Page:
I have been writing about the heroin epidemic in our country for the last couple of blog posts. As you know, the increase in deaths from drug overdoses is driven by an increase in addiction to both prescription painkillers like OxyCondin,Vicodin and Percocet as well as fentanyl and heroin. Police departments and homeless advocates across the nation are instituting programs to address these overdose deaths. However, one of the little known approaches to heroin detox and relapse prevention which has been demonstrated to be very effective is the NADA protocol which uses acupuncture points on the ears for detox.
The original protocol, discovered by H. L. Wen, a surgeon in Hong Kong, consisted of electrical stimulation on the Lung point of a patient’s ear and Shen Men, a well-known ear point that produces a sensation of relaxation. In the mid-1970s, Dr. Michael Smith and his colleagues at Lincoln Hospital in the South Bronx, modified the existing system of electro-ear acupuncture into a simple 3-5 point technique adding sympathetic kidney and liver points. These organs are instrumental in eliminating toxins from the body and helping symptomatic patients avoid getting violently ill during withdrawal. This became the NADA protocol (NADA, which is Spanish for “nothing” is the acronym for the National Acupuncture Detoxification Association). It has also been used with people suffering with PTSD to re-regulate all of their systems.
Dr. Ruth Ackerman started Project Recovery in Santa Barbara in 1988 to provide barrier free outpatient detox for any opiate, cocaine, alcohol, or tobacco user who wanted to kick their habit. There was no fee, and no restrictions, and no blame for users who came back after losing sobriety. The NADA protocol uses needles or beads on 5 points placed on the ear. The beads are small and sit on a piece of adhesive, which sticks to the ear like any other bandage.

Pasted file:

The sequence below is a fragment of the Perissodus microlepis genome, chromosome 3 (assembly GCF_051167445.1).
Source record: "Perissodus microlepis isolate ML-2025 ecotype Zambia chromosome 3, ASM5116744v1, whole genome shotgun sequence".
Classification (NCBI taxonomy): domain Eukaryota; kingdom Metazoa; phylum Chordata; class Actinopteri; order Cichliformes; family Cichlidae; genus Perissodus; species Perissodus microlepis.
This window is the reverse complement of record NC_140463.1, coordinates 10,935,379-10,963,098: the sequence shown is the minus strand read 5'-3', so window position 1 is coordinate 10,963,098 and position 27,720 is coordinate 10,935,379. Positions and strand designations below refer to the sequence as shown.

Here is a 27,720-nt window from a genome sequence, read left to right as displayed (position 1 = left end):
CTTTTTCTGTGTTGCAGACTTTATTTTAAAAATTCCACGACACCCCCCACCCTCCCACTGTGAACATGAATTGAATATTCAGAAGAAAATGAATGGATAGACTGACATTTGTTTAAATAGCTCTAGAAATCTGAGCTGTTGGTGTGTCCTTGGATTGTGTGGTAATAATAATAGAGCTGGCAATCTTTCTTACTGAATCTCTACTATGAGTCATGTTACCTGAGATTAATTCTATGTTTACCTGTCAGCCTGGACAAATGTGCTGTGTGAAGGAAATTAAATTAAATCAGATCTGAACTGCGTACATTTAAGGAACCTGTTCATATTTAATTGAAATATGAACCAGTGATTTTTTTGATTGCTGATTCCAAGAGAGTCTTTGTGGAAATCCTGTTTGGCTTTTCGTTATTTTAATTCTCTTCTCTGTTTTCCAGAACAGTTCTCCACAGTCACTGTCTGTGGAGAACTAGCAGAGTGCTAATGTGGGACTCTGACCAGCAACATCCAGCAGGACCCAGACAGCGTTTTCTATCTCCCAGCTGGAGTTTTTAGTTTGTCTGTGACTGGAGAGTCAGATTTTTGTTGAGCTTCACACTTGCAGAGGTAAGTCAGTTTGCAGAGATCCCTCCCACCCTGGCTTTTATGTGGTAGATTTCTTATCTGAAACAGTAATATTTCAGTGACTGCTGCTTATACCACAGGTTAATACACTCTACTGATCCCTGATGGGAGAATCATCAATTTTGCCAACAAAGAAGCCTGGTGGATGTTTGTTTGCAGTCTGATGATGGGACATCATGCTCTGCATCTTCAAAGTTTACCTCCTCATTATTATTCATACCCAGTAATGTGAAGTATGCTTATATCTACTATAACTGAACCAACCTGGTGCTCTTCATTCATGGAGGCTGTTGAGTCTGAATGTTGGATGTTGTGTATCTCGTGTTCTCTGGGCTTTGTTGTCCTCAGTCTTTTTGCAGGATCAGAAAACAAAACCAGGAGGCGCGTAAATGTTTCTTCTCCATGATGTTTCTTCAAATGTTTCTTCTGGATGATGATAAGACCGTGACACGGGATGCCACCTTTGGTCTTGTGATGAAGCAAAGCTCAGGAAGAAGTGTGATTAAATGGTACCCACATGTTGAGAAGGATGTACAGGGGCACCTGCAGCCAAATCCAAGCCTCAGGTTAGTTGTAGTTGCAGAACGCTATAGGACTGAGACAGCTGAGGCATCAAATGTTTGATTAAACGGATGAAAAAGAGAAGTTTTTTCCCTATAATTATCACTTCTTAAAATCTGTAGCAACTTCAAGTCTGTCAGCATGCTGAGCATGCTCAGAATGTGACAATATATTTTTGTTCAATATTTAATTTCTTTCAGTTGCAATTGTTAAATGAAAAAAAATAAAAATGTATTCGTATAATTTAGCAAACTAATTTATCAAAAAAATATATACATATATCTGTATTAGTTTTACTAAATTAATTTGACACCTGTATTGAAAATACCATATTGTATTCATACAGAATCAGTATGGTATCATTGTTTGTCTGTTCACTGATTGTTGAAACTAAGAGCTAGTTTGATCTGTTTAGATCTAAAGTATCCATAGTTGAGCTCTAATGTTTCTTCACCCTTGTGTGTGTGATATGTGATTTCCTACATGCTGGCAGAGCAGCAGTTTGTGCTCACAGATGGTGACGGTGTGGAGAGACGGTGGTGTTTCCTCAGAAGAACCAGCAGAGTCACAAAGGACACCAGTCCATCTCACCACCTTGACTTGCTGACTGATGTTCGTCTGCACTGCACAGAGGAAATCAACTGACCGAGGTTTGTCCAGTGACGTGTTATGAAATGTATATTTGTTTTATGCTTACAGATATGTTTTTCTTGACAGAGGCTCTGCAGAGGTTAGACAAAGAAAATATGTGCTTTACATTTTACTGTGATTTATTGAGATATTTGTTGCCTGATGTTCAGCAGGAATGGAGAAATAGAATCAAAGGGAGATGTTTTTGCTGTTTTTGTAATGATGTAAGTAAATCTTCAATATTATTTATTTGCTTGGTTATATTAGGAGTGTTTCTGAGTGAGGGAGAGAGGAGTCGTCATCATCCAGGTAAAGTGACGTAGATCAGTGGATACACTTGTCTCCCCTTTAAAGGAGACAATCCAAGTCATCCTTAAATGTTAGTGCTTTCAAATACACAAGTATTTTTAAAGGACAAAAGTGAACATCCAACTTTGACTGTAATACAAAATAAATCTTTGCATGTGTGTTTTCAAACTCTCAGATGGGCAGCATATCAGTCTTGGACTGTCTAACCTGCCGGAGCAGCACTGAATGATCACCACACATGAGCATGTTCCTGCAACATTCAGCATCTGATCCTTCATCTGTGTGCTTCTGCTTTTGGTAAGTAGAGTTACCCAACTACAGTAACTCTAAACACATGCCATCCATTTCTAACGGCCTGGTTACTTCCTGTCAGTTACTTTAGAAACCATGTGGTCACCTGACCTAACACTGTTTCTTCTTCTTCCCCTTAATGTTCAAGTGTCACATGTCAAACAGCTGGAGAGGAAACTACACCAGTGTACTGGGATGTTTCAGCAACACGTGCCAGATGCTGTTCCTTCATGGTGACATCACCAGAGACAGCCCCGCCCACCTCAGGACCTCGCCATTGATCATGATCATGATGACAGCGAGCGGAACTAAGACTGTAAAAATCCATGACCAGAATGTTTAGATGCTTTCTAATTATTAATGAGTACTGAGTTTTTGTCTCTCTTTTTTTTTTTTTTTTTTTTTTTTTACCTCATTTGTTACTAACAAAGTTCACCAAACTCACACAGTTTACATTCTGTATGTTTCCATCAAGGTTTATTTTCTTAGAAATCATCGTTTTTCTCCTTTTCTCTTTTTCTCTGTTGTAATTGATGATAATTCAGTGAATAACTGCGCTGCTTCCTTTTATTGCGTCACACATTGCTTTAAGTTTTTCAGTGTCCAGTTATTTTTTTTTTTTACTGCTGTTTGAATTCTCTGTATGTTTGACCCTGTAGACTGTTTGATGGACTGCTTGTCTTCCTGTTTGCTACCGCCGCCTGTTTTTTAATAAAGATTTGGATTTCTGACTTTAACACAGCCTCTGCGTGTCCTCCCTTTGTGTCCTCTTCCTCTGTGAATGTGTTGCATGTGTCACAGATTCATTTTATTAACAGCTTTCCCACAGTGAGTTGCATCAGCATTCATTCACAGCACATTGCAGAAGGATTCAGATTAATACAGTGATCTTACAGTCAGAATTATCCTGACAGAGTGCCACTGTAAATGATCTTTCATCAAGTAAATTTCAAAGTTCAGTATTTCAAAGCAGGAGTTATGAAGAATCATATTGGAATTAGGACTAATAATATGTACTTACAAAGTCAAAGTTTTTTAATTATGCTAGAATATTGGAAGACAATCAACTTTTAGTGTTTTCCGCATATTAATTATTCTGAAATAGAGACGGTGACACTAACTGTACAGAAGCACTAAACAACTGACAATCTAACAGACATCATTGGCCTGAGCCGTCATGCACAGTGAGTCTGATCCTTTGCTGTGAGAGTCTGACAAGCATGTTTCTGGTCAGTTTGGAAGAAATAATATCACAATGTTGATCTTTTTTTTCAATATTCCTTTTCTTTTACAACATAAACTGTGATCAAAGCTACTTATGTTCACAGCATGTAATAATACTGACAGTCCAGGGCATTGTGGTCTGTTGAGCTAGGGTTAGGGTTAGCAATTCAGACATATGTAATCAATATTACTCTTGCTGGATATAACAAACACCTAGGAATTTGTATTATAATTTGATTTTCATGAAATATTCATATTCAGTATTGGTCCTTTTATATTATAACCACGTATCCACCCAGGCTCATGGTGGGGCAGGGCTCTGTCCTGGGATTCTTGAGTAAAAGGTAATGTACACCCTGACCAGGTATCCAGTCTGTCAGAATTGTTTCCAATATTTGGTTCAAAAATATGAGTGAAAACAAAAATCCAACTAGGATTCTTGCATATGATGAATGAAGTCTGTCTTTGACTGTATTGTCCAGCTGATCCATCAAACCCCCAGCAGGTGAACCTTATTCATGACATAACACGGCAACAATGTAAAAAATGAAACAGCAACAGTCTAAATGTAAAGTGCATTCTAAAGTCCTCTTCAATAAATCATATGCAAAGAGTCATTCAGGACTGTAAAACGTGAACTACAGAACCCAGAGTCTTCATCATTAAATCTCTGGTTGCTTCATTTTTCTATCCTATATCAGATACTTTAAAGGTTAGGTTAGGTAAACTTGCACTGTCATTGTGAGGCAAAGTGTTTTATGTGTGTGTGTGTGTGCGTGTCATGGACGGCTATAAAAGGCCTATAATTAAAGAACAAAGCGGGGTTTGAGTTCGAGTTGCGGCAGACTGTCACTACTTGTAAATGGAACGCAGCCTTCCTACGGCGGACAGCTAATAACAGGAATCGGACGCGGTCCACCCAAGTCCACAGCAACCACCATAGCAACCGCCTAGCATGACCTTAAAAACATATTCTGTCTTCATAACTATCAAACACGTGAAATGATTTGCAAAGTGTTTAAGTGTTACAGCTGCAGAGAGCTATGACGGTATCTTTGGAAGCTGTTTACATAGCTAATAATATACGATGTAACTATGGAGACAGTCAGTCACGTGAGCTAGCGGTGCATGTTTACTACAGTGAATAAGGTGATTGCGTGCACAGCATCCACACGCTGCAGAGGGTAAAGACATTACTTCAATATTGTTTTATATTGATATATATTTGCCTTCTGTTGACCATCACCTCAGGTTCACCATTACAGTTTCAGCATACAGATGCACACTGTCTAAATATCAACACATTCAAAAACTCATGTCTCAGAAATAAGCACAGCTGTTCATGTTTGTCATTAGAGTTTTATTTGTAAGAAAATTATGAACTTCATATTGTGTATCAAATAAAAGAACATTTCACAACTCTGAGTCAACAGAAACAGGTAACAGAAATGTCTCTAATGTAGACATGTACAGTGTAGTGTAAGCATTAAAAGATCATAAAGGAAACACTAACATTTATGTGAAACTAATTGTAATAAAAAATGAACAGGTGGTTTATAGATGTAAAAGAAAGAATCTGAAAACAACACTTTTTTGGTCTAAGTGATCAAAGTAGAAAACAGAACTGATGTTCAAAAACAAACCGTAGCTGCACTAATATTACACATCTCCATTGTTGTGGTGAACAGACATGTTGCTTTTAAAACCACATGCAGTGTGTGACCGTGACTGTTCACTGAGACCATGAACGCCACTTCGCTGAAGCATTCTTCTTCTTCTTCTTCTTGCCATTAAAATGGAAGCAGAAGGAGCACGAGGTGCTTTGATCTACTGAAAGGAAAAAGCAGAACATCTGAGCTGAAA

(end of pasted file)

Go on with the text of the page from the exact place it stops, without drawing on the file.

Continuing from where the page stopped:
Unlike other treatments like methadone, the NADA protocol is immune to abuse. It is an evidence-based treatment; no drug company is paying for research so there is no PR, no advertising and nobody is making any money. Which is why you and I haven’t heard of it.
At the present, there are few NADA programs in California whereas in Colorado, licensed counselors can be trained; in Ohio, nurses can be trained; and New Mexico, which has one of the highest death rates from heroin overdoses, non-professionals who work in addiction treatment settings can do the NADA protocol. Because of the relief addicts feel from the detox, they return for treatment to relieve the anxiety from kicking their habit. Dozens of studies have documented the effectiveness of the NADA protocol. Among the benefits reported by patients and health care providers are improved retention in drug treatment programs, more optimistic attitudes about detoxification and recovery, reductions in cravings and anxiety, fewer episodes of sleep disturbance and reduced need for pharmaceuticals.
Dr. Ackerman implores the addiction community to expand the availability of this life-saving protocol. For more information and to contact trainers in your area contact www.acudetox.com. 888-765-6232 NADA) or firstname.lastname@example.org
See the following video about the NADA protocol: https://vimeo.com/157358037